The next day I took Riley to a stretch of the Yampa River known for its huge rainbows, a tailwater section below Stagecoach Reservoir where tiny flies and fine tippets are the order of the day. Most anglers nymph this stretch, which is to say they fish wet flies subsurface under strike indicators. I’ll nymph if I have to but dry-fly fishing—the excitement of a slashing strike at the surface—is my preference and I figured it would be a better introduction to moving water if Riley could watch the progress of his fly and see how mending his line could make a difference along with all the other skills required to successfully fish a dry fly. 

The upshot: more of those dudes hunkered over their #22 RS2s and bobbers ought to try tossing something as unassuming as a #14 parachute adams—it worked for Riley!

Ed. note: I value your comments and will respond to this and previous posts as soon as I return from a week off the grid in the Rogue River Canyon. 

Wednesday, August 18, 2010

Angel Dust

You hear the same old quote repeated endlessly about fennel pollen, something about the sprinkling of spice from the wings of angels. Let's just call it angel dust. You remember that stuff from late-night cop movies—a drug that made users goofy and totally out of their heads. Like truffles, saffron, and a handful of other exotic, pricey, and painstakingly harvested goodies, fennel pollen enjoys the same reputation in certain quarters.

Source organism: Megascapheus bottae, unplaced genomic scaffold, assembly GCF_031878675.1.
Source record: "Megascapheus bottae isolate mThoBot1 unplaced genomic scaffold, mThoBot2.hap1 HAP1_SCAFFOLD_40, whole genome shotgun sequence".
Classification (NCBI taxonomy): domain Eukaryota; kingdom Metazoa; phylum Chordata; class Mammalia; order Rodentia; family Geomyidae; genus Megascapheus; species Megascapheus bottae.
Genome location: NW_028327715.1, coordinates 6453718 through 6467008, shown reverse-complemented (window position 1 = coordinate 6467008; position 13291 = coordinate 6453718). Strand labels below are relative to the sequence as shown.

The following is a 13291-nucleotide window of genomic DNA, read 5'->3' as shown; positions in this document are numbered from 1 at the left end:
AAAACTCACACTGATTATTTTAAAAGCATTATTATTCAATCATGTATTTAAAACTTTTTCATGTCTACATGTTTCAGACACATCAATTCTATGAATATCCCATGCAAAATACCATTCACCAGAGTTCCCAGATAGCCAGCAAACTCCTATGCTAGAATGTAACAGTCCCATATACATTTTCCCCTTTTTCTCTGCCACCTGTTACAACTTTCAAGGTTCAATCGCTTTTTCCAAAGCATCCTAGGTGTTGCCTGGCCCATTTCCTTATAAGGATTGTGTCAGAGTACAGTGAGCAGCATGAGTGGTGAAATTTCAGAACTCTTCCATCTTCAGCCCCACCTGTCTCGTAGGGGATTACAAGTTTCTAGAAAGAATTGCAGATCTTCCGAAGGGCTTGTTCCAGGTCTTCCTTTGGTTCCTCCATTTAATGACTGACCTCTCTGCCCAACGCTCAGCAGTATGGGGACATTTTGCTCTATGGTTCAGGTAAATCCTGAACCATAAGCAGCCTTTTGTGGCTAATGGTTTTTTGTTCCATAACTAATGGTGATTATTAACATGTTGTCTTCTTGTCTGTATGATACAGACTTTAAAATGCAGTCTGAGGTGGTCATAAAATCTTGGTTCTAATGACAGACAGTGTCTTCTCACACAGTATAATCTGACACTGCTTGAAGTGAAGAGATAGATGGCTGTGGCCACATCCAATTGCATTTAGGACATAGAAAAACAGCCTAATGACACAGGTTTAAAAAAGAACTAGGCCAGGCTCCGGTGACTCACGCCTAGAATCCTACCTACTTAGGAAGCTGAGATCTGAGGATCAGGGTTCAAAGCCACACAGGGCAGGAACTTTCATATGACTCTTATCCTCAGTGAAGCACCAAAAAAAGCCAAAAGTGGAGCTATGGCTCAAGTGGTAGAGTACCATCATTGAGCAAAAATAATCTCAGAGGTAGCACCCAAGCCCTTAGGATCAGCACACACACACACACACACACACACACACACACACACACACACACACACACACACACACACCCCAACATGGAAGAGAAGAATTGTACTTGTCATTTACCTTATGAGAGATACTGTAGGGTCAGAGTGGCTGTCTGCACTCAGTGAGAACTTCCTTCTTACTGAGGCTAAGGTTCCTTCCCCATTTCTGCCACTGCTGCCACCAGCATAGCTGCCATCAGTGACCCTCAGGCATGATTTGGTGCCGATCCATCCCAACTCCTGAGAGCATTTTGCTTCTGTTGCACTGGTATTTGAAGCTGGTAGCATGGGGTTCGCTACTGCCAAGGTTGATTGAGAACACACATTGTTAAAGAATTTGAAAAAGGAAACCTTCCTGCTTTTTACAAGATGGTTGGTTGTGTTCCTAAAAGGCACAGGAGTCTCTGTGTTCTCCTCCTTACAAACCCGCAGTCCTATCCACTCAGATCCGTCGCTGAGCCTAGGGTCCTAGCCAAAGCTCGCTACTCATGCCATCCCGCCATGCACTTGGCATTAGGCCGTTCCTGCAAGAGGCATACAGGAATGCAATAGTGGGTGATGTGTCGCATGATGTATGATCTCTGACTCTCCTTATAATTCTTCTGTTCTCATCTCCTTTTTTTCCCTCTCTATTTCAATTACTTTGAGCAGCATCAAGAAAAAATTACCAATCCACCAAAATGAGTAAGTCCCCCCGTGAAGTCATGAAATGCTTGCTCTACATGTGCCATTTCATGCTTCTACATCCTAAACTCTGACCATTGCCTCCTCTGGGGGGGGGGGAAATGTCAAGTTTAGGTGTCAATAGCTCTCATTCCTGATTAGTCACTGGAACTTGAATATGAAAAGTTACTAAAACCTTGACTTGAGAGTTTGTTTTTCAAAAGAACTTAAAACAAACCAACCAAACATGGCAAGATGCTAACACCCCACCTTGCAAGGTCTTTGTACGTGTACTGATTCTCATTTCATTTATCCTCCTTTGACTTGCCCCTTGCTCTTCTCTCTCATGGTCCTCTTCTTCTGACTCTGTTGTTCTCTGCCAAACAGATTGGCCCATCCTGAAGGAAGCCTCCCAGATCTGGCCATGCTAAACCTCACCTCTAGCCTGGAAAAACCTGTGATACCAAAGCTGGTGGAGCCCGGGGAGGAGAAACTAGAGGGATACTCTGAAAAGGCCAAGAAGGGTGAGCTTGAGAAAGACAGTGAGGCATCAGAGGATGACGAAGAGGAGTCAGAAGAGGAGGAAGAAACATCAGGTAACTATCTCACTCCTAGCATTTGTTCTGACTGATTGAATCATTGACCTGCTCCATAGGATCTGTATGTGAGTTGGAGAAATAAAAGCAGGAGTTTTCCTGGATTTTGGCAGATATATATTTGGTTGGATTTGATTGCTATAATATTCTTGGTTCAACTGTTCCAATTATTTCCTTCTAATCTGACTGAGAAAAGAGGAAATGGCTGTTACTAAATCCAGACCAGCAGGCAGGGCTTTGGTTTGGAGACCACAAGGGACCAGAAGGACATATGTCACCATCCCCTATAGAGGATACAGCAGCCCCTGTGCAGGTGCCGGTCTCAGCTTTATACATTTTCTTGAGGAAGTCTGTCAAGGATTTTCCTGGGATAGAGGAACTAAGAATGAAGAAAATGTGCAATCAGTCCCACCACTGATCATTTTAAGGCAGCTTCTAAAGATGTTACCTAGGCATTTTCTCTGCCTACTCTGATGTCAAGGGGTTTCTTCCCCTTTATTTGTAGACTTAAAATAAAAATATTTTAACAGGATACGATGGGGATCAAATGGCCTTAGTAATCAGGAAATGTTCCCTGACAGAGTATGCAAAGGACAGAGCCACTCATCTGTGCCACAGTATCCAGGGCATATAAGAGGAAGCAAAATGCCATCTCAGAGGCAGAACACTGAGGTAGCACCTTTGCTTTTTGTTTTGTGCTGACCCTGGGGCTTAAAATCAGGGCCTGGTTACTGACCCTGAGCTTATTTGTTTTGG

I happened on a patch of wild fennel in late July when I was scouting locations for a class on urban foraging, part of a summer course offered by Cornish College of the Arts in Seattle called "The Art of Food." I was looking for ripening blackberry bushes in the downtown core when I saw these towering thickets of yellow blooms adjacent to a parking lot in the International District. Sure enough, the blooms—some of them several feet high and buzzing with bees—turned out to be wild fennel plants.

Who knows how they got here. They might have been planted on purpose long ago by Italian immigrants who populated my own nearby neighborhood in Rainier Valley, when small agricultural plots still existed within the city limits, a place fondly remembered as Garlic Gulch. Fennel is technically a weed in this country but it's native to the Mediterranean and has always been a favorite vegetable and spice of Greek, Italian, and other culinary traditions from that region.